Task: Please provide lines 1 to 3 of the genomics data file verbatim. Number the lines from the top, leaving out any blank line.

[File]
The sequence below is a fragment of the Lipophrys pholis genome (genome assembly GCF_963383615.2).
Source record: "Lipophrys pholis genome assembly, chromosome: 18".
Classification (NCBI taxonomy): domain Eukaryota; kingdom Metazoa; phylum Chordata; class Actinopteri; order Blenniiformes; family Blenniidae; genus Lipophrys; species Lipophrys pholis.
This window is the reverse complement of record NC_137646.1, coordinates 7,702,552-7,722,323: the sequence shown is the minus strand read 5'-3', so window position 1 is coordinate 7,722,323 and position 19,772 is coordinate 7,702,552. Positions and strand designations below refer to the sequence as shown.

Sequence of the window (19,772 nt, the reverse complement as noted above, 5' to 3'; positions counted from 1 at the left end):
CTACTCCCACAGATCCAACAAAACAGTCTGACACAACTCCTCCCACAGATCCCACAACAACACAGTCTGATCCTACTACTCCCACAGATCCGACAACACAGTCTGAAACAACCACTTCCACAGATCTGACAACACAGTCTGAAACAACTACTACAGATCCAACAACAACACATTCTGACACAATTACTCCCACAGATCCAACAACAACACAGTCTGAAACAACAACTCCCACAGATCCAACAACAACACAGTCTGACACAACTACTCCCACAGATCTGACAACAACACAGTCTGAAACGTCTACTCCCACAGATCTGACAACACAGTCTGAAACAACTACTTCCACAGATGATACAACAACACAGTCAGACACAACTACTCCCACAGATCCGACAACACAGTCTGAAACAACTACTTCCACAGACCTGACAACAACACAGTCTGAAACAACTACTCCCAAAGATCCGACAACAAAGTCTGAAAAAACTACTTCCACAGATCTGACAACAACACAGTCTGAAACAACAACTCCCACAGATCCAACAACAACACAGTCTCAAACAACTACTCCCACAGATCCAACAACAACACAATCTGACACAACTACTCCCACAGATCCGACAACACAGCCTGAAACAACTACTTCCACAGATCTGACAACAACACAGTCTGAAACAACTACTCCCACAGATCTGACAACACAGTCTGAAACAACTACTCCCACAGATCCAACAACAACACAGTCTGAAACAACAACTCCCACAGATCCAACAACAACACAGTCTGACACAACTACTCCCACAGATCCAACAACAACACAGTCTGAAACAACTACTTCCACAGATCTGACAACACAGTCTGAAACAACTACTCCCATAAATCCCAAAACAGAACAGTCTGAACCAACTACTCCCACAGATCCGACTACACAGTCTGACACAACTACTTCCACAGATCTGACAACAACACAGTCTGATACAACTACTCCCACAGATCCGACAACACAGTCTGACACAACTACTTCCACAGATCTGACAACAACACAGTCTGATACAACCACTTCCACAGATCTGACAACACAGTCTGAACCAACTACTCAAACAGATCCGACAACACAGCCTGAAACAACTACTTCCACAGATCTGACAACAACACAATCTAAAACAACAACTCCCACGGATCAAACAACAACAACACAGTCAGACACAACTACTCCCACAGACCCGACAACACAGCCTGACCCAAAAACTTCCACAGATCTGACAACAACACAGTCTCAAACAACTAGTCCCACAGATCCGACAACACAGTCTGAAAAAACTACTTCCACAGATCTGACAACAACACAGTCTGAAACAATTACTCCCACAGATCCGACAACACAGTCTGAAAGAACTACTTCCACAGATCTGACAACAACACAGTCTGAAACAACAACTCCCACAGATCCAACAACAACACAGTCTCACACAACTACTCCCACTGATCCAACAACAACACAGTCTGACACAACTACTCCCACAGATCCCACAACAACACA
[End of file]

The sequence below is a fragment of the Lipophrys pholis genome (genome assembly GCF_963383615.2).
Source record: "Lipophrys pholis genome assembly, chromosome: 18".
Classification (NCBI taxonomy): domain Eukaryota; kingdom Metazoa; phylum Chordata; class Actinopteri; order Blenniiformes; family Blenniidae; genus Lipophrys; species Lipophrys pholis.